Tatyana Rudenko is the aunt of Sergei Magnitsky. At age seventeen, she took care of young Sergei while his mother was still in college. “I think he had this naive belief that if you are right and if there is law, these laws should protect him. So I think he put his faith in those laws. He always acted according to the law.”
Roman Mamayev has been a lifelong friend of Sergei. The two grew up together in the town of Nalchik in the Caucasus and have been friends ever since. Sergei grew up as ordinary boy. He could be naughty sometimes. And if it was necessary to fight, or to find out the truth somewhere in the school court-yard or in the playground, then he got up and either stood next to me or fought in the first line if something went wrong in his opinion. He was a real, a true friend. And when I knew Sergei was there to support me, I felt confident.
Vladimir Yelin has known Sergei since the two of them met at the University in Moscow. After he graduated, Sergei asked his friend Vladimir to join him at the law firm Firestone Duncan. “The death of Sergei shows something is wrong. I think his death became an indication something is severely wrong in Russia. We must acknowledge this and do something to change it.”
The husband of Olga Romanova stayed in the same notorious Butyrka detention centre in Moscow as Sergei Magnitksy. The two of them got to know each other well. Through the stories of her husband, Mrs. Romanova obtained a first hand account of how Sergei was coping with life behind bars “Sergei was very patient and handled emotions as only few people can. What my husband told me about Sergei was that in the most difficult moments Sergei would just go to the wall and face it as if he wanted to withdraw him and that wall. It was like he switched himself off.”
Zoya Svetova works as a journalist for the Moscow New Times and she is a member of the detention watchdog POC. Four days after Sergei’s death in detention, the committee started an investigation. Mrs. Svetova talked to officials at the detention centre where Sergei was kept and is very clear about the relation between Sergei’s death and the fraud he uncovered. “If we presume that he was killed or made to die, so to speak, then surely there is a direct connection with that absolutely incredible theft of a huge amount of government money, of which employees of the Interior Ministry are being suspected. Of course there must be a connection.
Valery Borschev is chairman of the detention centre watchdog POC and investigated Sergei’s time in detention. Talking about Magnitsky’s refusal to go for a deal with investigator Silchenko, he says: “Magnitsky turned to be different. He did not go for a deal with the System; he did not go for an agreement. You know, Solzhenitsyn wrote many years ago the main principle of a prisoner: don’t trust, don’t be afraid, and don’t beg. So, Magnitsky lived according to what Solzhenitsyn used to write: don’t trust, don’t be scared, and don’t ask. And I think he is a hero.”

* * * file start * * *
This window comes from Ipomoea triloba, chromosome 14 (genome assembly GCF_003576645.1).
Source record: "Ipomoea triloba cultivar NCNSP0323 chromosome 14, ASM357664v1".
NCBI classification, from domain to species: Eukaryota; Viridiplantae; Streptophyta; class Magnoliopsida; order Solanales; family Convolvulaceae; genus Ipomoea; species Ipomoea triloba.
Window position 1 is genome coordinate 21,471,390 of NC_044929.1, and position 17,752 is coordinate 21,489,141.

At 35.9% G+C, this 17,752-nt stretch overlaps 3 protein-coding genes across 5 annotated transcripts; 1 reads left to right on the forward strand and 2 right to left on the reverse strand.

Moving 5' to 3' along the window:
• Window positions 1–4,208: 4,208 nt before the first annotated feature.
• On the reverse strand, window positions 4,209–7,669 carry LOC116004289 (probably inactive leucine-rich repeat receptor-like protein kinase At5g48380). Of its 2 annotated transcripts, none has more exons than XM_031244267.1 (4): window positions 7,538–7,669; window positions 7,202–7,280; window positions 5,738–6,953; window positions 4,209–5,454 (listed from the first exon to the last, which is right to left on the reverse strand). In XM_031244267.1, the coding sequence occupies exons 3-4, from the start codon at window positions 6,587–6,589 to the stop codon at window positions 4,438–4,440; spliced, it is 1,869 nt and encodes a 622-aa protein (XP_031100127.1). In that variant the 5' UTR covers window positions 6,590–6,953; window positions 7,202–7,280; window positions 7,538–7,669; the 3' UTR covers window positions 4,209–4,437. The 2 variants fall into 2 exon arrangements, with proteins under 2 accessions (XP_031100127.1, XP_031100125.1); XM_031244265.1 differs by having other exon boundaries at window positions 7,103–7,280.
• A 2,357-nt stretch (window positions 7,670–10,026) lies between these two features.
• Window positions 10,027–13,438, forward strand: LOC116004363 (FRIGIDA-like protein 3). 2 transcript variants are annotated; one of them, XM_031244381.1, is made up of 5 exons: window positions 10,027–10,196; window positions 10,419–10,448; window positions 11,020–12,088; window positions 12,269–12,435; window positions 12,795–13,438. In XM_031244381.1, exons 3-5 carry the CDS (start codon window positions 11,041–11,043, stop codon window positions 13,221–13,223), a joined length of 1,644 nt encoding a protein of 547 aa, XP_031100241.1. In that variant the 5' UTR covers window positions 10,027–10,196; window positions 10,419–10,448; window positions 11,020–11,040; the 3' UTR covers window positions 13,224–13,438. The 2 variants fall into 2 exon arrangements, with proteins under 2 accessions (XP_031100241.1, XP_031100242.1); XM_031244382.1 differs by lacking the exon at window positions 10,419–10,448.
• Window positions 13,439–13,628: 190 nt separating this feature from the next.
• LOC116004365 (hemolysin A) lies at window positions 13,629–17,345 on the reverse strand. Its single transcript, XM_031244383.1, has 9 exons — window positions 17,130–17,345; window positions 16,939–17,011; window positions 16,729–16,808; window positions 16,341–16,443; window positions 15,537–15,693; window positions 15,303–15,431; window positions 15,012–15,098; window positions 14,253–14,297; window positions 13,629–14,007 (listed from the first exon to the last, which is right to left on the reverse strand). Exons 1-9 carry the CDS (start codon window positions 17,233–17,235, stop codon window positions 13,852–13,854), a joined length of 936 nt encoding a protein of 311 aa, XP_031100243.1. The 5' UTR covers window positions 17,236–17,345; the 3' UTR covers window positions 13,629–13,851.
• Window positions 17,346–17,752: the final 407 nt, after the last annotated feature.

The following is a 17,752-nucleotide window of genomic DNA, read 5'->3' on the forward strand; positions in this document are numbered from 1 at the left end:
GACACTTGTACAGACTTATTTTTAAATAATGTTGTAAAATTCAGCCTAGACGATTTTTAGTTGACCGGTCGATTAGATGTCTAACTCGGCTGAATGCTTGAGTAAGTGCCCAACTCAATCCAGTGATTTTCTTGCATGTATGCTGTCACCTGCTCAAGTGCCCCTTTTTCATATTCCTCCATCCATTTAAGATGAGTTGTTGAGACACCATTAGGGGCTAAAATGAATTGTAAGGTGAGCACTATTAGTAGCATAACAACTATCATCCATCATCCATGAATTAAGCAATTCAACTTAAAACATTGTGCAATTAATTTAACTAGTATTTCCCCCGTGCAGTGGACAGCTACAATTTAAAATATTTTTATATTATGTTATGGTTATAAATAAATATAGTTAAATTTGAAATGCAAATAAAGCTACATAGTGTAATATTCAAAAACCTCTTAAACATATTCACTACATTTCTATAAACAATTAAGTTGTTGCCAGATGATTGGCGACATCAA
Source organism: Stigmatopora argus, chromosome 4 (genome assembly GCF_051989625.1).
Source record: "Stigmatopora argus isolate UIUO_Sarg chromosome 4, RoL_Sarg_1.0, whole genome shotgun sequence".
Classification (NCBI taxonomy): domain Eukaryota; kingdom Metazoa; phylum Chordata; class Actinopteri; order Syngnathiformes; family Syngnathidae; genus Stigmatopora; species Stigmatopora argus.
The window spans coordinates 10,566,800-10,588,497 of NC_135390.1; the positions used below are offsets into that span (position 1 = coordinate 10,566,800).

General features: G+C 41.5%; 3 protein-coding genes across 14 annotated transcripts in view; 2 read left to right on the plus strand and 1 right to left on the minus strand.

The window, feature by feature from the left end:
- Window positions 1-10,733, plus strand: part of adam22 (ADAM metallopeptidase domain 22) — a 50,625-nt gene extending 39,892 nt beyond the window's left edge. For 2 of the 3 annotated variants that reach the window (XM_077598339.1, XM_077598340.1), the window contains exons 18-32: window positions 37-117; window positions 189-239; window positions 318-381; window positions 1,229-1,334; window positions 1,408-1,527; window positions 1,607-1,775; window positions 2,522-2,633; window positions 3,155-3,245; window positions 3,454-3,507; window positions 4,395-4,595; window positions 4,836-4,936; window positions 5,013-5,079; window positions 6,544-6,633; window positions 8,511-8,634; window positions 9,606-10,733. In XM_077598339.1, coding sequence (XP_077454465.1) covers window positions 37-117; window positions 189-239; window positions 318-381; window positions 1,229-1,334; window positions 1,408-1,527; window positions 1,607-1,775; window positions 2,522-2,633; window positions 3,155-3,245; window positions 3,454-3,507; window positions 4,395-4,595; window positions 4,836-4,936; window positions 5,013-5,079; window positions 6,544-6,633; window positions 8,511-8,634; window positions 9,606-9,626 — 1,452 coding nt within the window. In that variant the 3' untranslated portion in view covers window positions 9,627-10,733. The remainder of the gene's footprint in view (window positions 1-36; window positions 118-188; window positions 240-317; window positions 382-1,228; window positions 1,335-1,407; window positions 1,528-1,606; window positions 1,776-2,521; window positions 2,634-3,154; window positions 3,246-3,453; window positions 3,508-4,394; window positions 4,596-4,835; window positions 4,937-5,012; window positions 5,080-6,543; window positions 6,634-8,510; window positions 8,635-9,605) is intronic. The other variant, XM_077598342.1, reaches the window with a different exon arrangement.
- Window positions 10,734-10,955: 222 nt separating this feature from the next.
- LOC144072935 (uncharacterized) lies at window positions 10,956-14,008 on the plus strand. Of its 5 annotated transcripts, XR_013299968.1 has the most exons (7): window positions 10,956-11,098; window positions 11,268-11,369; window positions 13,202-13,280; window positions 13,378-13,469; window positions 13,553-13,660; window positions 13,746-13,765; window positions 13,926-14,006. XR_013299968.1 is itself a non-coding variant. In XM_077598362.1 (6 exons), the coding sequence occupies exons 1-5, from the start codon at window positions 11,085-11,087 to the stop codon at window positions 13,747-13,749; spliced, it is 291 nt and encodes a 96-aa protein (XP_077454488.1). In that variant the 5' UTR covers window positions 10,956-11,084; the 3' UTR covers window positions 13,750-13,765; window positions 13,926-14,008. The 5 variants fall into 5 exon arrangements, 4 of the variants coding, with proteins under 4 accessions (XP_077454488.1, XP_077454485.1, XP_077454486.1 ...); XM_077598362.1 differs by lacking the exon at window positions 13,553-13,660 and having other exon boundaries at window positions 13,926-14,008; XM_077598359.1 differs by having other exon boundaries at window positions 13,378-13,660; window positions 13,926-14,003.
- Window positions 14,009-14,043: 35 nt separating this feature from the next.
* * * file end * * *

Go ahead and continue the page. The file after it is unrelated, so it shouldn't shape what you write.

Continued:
Ivan Cherkasov is working for Hermitage Capital Management. Talking about Sergei’s investigation into the fraud, he says: “For Sergei, when he understood, that it was not Hermitage money that had been stolen, it was the money of his pensioning mother, from his kids, from him as a tax payer as well. Then it became his war.”
Dmitry Kharitonov is the lawyer who represented Sergei while he was incarcerated and who visited him several times per week. “When talking to the investigator we used to ask: why are you keeping him in prison? He is not a criminal. This is not about a violent crime, he had no intention of fleeing and he would not and so on. Let him go. Every time they said to us: let him expose somebody. When I said to Sergei:, they say you have to expose somebody, he said: I am ready to expose those who have stolen the money.
Jamison Firestone is the owner of Firestone Duncan, the law firm where Sergei Magnitsky worked. He has know Sergei for over 15 years. Talking about the day he heard his friend had died, he says: “First there was a shock of disbelieve. I mean, it never crossed my mind in a million years that he would die. Yeah, it’s one of those… it changes your life immediately.”
William Browder is CEO of Hermitage Capital Management. He will never forget the day he heard the news about Sergei Magnitsky’s death. “This got from one nightmare to a worse nightmare, to a worse nightmare. And I mean it was just so horrible, an inconceivable, horrible thing.”
Vadim Kleiner is head of research at Hermitage and worked closely with Sergei Magnitsky while he was investigating the fraud committed by government officials. “I think that for about two months, it was something, were you would go to bed and then would wake up in the midst of the night. Sometimes I had a dream that it was a kind of a nightmare. And that the other day everything would just clear up and I would call the Firestone Duncan office and would hear his voice as usual. And he would say: how can I help? But it is not.”